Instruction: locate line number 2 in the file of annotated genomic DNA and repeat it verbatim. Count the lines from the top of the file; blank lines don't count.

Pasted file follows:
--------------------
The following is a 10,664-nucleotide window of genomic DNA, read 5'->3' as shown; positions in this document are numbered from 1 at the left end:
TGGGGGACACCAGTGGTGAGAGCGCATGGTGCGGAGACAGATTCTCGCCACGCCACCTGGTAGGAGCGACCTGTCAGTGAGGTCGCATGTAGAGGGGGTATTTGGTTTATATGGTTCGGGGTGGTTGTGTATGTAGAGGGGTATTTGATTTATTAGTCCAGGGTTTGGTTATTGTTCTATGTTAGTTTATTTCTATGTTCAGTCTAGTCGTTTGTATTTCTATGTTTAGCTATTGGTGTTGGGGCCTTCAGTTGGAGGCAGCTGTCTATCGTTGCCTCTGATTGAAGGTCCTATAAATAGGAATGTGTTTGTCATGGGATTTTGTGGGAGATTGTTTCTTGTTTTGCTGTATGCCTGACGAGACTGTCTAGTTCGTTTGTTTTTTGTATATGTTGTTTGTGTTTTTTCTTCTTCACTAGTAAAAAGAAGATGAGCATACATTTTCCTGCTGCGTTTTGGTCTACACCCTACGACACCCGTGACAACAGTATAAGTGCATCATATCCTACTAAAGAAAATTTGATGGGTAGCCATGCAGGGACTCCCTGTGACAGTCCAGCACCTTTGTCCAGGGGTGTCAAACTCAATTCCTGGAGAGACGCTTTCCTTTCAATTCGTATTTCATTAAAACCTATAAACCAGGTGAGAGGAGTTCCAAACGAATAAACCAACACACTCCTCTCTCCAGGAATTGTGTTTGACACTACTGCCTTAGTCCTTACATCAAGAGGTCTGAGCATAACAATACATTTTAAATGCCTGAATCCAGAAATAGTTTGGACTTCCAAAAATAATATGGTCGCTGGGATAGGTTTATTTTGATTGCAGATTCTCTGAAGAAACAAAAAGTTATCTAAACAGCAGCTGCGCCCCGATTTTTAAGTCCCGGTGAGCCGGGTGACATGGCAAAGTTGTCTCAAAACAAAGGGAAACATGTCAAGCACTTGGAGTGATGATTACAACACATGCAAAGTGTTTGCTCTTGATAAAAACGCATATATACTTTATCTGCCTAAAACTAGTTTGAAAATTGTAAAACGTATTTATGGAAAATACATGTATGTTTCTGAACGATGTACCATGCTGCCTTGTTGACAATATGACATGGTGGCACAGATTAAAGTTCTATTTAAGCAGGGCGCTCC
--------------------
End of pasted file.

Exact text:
TGGGGGACACCAGTGGTGAGAGCGCATGGTGCGGAGACAGATTCTCGCCACGCCACCTGGTAGGAGCGACCTGTCAGTGAGGTCGCATGTAGAGGGGGTATTTGGTTTATATGGTTCGGGGTGGTTGTGTATGTAGAGGGGTATTTGATTTATTAGTCCAGGGTTTGGTTATTGTTCTATGTTAGTTTATTTCTATGTTCAGTCTAGTCGTTTGTATTTCTATGTTTAGCTATTGGTGTTGGGGCCTTCAGTTGGAGGCAGCTGTCTATCGTTGCCTCTGATTGAAGGTCCTATAAATAGGAATGTGTTTGTCATGGGATTTTGTGGGAGATTGTTTCTTGTTTTGCTGTATGCCTGACGAGACTGTCTAGTTCGTTTGTTTTTTGTATATGTTGTTTGTGTTTTTTCTTCTTCACTAGTAAAAAGAAGATGAGCATACATTTTCCTGCTGCGTTTTGGTCTACACCCTACGACACCCGTGACAACAGTATAAGTGCATCATATCCTACTAAAGAAAATTTGATGGGTAGCCATGCAGGGACTCCCTGTGACAGTCCAGCACCTTTGTCCAGGGGTGTCAAACTCAATTCCTGGAGAGACGCTTTCCTTTCAATTCGTATTTCATTAAAACCTATAAACCAGGTGAGAGGAGTTCCAAACGAATAAACCAACACACTCCTCTCTCCAGGAATTGTGTTTGACACTACTGCCTTAGTCCTTACATCAAGAGGTCTGAGCATAACAATACATTTTAAATGCCTGAATCCAGAAATAGTTTGGACTTCCAAAAATAATATGGTCGCTGGGATAGGTTTATTTTGATTGCAGATTCTCTGAAGAAACAAAAAGTTATCTAAACAGCAGCTGCGCCCCGATTTTTAAGTCCCGGTGAGCCGGGTGACATGGCAAAGTTGTCTCAAAACAAAGGGAAACATGTCAAGCACTTGGAGTGATGATTACAACACATGCAAAGTGTTTGCTCTTGATAAAAACGCATATATACTTTATCTGCCTAAAACTAGTTTGAAAATTGTAAAACGTATTTATGGAAAATACATGTATGTTTCTGAACGATGTACCATGCTGCCTTGTTGACAATATGACATGGTGGCACAGATTAAAGTTCTATTTAAGCAGGGCGCTCC